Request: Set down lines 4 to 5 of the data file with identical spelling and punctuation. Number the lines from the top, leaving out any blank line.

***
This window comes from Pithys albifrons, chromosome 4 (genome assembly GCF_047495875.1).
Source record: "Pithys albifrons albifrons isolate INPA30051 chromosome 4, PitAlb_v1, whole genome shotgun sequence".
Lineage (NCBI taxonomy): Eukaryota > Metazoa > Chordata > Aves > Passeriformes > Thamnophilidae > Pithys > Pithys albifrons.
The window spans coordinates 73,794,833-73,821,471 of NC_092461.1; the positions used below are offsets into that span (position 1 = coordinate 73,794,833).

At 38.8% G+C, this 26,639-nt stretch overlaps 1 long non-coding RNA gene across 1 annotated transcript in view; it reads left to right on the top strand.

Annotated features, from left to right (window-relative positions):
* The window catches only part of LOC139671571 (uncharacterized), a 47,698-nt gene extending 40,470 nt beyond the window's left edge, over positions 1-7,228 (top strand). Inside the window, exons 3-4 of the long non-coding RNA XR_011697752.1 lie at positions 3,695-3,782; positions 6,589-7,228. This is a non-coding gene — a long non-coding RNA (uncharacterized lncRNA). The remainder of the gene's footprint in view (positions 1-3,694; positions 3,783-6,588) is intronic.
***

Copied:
The window spans coordinates 73,794,833-73,821,471 of NC_092461.1; the positions used below are offsets into that span (position 1 = coordinate 73,794,833).

At 38.8% G+C, this 26,639-nt stretch overlaps 1 long non-coding RNA gene across 1 annotated transcript in view; it reads left to right on the top strand.